Use Later: These are for the more obnoxious, but potentially more important, bits of criticism. Some of this will be structural: This movement feels unbalanced. There’s too much (or not enough) contrast between the different sections. The first movement makes demands that the last one doesn’t fully answer. The rest of it will tend to be more conceptual: Have you thought about exploring more of the upper register of the violin? What’s the relationship between the soloist and the accompaniment? How are you interacting with 18th-Century forms given subsequent developments in compositional technique? None of these (in either flavor) have easy, obvious answers. The most convincing way to balance a movement might be to lengthen one section, but it might equally be to shorten another, or even add an entirely new section that wasn’t there to begin with. Expanding the range of a piece almost always involves recalculating its overall arc and flow, and isn’t simply a matter of adding ledger lines. Higher level conceptual concerns may not have easily identifiable concrete manifestations at all. These issues are ones that require taking a step back and thinking about the piece as a whole, independent of the nuts and bolts in any one measure.
Obviously, these categories aren’t watertight. Changing a dissonance may reveal a structural flaw; re-balancing an uneven movement is sometimes as simple as re-working a critical transition; conceptual stances can have structural manifestations and vice versa. But still, by and large I’ve found them to be pretty robust. Most critiques aim pretty squarely at a specific spot, a large chunk, or a deeper philosophical underpinning, and the different kinds call for different responses.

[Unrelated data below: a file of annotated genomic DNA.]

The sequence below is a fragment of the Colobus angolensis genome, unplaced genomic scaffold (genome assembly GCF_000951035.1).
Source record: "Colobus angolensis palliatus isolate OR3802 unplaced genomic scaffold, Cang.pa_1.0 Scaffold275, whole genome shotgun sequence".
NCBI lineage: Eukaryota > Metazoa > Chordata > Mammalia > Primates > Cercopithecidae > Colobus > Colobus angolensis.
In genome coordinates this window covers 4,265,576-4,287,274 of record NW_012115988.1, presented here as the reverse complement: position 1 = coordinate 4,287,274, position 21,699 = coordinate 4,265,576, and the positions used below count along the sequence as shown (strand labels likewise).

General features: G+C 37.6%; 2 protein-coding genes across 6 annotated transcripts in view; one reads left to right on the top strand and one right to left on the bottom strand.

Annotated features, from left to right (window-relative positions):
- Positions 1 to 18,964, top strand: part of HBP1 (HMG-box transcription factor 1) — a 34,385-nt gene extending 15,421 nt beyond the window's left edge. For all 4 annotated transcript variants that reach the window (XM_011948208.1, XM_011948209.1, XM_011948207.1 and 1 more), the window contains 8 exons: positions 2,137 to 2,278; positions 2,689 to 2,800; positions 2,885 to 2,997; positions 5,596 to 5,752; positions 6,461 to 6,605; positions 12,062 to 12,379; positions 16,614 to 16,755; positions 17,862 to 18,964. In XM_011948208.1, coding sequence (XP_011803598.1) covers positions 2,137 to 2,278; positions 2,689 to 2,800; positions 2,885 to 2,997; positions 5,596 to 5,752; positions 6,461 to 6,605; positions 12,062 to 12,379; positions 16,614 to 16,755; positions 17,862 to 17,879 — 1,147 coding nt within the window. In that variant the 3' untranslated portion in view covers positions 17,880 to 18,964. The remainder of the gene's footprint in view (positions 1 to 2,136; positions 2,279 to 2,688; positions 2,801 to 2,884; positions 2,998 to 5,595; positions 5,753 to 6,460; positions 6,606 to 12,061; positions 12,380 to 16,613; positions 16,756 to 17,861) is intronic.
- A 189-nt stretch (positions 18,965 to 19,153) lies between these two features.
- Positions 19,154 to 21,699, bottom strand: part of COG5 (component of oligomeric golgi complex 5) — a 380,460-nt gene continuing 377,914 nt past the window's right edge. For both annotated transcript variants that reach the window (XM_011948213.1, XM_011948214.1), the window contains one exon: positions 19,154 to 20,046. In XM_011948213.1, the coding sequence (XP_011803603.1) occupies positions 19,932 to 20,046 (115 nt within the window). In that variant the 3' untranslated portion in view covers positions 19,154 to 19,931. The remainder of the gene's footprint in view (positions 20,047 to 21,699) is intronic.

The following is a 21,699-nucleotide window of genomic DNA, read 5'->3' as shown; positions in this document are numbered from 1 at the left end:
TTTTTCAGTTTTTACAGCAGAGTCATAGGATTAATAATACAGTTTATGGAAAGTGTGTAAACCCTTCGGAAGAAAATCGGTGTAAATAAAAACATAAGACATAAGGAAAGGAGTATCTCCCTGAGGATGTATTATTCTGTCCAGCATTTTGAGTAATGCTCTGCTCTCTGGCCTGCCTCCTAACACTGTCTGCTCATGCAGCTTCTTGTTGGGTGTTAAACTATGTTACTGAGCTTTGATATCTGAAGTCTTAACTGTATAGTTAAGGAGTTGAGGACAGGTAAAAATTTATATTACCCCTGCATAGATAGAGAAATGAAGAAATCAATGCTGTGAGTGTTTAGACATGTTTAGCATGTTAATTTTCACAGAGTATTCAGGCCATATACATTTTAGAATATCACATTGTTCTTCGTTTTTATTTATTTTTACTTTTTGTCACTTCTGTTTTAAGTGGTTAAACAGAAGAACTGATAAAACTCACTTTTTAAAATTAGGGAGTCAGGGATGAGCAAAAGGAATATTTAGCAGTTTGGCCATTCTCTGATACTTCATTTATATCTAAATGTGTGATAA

Step 3: Apply
In the best of all possible worlds, no one would ever be working on a hard deadline, and there would always be ample time to workshop every new piece, carefully considering all feedback and incorporating it in a thoughtful, thoro manner.
Reality is seldom so accommodating.
Especially at summer music festivals, I’ve often received feedback on a piece that’s already in the hands of the performers, too far along in the rehearsal process to make any but the most superficial of changes. Sometimes there’s a little more breathing room, but seldom enough that major structural overhauls can be seriously considered. That’s where the categories come in.